“The conditions, the environment, just watching the game you realize the talent and how good it is at the big league level,” Kendall said. “I’ve never been there. I’ve watched a lot of big league baseball, never actually been in the dugout for the course of a season, but to see the talent and the gifts that these players have in Triple-A, not just ourselves, but the teams that we play, how talented they are, it’s really nice to watch. It is.

“…The game’s better. You see deeper bullpens. You see deeper rotations, so there’s fewer mistakes, and mistakes and extended innings turn into disastrous innings just like they would in the big leagues.”

Because so many of the Tides are potential callups for the Orioles, Kendall has to stay away from a skilled reliever because he could be a day away from Baltimore.

“There are times you have to leave that pitcher in there to face one more hitter,” Kendall said. “ It gets more magnified when a pitcher tires and you leave him out there one or two extra hitters.”

After watching hundreds of Double-A games, it’s a huge step up.

“The speed of the game is quicker, but I haven’t really felt overwhelmed,” Kendall said. “Not to say, I’m some expert manager, but I just haven’t said to myself, ‘Wow, I really got outmanaged or I got outdone.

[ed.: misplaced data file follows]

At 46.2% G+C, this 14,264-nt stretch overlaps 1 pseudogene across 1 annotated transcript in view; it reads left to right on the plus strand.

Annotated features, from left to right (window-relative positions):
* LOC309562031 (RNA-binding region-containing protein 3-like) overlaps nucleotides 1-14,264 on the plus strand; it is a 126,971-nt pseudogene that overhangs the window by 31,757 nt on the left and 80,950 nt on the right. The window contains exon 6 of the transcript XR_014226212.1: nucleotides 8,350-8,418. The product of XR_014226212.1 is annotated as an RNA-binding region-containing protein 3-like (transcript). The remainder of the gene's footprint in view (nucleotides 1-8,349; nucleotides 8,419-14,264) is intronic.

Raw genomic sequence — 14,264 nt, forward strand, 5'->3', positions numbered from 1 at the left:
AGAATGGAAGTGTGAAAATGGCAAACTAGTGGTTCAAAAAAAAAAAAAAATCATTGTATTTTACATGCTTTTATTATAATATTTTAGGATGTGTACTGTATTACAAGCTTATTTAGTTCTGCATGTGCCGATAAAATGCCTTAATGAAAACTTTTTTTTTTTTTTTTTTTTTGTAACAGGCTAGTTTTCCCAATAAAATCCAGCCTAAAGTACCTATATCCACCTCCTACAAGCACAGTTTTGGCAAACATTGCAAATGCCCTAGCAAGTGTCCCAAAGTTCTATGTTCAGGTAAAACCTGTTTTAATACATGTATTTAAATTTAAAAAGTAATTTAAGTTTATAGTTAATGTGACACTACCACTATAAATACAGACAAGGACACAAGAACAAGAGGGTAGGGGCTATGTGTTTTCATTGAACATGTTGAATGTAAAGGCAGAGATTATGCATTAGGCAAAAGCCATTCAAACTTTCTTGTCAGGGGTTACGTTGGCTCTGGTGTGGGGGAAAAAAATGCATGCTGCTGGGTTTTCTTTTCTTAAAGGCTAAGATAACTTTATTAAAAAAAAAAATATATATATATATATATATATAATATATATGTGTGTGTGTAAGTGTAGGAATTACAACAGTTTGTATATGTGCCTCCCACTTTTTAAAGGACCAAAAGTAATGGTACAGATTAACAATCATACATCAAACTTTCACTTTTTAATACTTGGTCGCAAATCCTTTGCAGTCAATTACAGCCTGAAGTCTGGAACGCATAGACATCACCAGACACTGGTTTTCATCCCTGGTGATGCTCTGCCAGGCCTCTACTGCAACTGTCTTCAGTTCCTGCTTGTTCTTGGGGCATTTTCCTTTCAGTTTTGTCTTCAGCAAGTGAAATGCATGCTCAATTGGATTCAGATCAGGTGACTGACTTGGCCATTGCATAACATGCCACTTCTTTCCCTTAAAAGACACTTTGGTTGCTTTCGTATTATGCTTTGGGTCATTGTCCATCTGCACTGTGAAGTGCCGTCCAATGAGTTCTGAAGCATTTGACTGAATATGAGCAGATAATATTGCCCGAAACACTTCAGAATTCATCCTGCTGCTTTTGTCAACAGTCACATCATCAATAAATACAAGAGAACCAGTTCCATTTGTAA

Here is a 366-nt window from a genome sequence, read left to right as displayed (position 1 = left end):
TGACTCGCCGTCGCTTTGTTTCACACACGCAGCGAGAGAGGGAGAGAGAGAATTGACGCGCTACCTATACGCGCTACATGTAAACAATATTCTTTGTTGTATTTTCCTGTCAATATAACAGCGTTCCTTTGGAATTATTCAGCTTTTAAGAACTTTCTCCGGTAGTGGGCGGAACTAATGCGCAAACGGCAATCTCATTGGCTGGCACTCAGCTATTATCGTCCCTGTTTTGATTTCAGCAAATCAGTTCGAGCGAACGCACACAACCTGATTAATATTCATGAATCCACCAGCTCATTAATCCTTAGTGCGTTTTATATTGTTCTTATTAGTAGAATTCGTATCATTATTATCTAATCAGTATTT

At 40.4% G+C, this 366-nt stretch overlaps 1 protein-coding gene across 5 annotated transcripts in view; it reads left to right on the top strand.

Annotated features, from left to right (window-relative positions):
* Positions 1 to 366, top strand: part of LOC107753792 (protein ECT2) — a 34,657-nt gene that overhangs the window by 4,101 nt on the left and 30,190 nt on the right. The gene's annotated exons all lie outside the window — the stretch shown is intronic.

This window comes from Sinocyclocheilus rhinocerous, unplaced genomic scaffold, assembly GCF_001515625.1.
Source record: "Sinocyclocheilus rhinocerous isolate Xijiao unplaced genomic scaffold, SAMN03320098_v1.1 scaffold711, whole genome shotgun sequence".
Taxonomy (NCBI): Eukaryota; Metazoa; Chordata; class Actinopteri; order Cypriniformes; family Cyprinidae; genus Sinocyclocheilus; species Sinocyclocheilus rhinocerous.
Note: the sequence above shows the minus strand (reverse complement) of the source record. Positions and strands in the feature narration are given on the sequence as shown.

“You have to be on your toes more because the talent is better, and you want to protect your players.”

At Norfolk, pitching is what’s most important.

“I always believed in developing starting pitching,” Kendall said. “There’s been instances where I wanted to try and get a guy a win, and you’re in the gray area, the fifth inning, and you’re trying to get him through it, and you may have a very tight lead, and you leave that starter in instead of removing him and trusting your bullpen to carry it the rest of the way, and it’s backfired on me.

“I don’t know if I’d change that in any way because I do believe if they’re your starters, you protect them as much as you can. Try to develop them because you want guys who can give you length and go deeper in the games.”